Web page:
The price may go up if this allocation is then bought by underwriters, but it will go down if it is not purchased.


Sometimes, you can see that an IPO stock will take a steep downturn within months. This is generally because the lock-up period has expired.

Whenever a company decides to go public, the underwriters will have company insiders sign a lock-up agreement. Lock-up agreements are legal contracts that will prohibit insiders of the company from selling shares of stock for a specific amount of time.

This period of time can be somewhere between 3 to 24 months. The amount of time is going to depend on what the underwriters have decided is most appropriate for that specific company.

When a lockup expires, all the insiders are allowed to sell stock and sometimes everyone wants to sell to realize the profit. This can put extra pressure on the stock price.

Tracking Stock Prices

A company can create tracking stocks by spinning off a specific part of the business as its own entity. The rationale behind doing this is that individual divisions of a company can be worth more than the company as a whole.

An example of this is if a division of the company has a lot of growth potential, but current losses overall within the company are creating an issue, carving out the promising section can be lucrative. 

It can be interesting to have these types of IPO options when you are an investor. A spin-off of a whole company will provide investors with a lot of information regarding the company as a whole and the stake in the divesting company.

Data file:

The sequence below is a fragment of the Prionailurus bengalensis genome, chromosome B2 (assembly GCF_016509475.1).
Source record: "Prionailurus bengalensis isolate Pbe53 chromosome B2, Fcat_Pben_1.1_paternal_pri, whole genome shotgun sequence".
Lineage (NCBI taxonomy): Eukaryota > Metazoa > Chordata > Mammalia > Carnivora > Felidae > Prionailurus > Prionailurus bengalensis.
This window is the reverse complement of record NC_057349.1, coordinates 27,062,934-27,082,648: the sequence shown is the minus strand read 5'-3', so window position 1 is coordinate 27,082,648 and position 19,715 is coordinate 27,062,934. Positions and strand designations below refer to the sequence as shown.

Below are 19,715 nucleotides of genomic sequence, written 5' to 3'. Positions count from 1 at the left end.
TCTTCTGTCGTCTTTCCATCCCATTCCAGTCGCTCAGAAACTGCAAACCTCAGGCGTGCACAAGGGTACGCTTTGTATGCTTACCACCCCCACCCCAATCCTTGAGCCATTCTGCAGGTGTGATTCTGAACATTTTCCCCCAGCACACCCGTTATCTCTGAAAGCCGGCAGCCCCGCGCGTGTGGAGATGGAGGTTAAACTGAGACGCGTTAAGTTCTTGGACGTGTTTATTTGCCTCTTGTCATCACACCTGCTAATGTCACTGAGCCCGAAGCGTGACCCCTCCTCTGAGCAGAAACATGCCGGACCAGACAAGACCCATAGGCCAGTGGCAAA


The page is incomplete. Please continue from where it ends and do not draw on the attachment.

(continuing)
Giving potential investors more information is good because you will attract more people to your company’s IPO and high-quality investors will be able to find good opportunities.


This is when an IPO stock is resold soon after its available in order to get a fast profit. Flipping often happens if the stock is discounted at launch and then soars to higher amounts after the first day of trading.

While flipping can be a great thing for investors that choose to do it, it can definitely impact the overall value of the stock itself when a lot of people are selling at once. 

Understanding IPO Stocks Moving Forward

What is an IPO? It’s an opportunity for a company to create a bigger name for itself while making more money, but it’s also an opportunity for investors to make more money and build their portfolio even more.

When investing in any type of stock, you need to consider the advantages and disadvantages of doing so. An IPO can be a lucrative investment if you know what you are doing.

If you’re interested in getting more guidance regarding IPO investment, check out our website to see if we may be able to give you more information.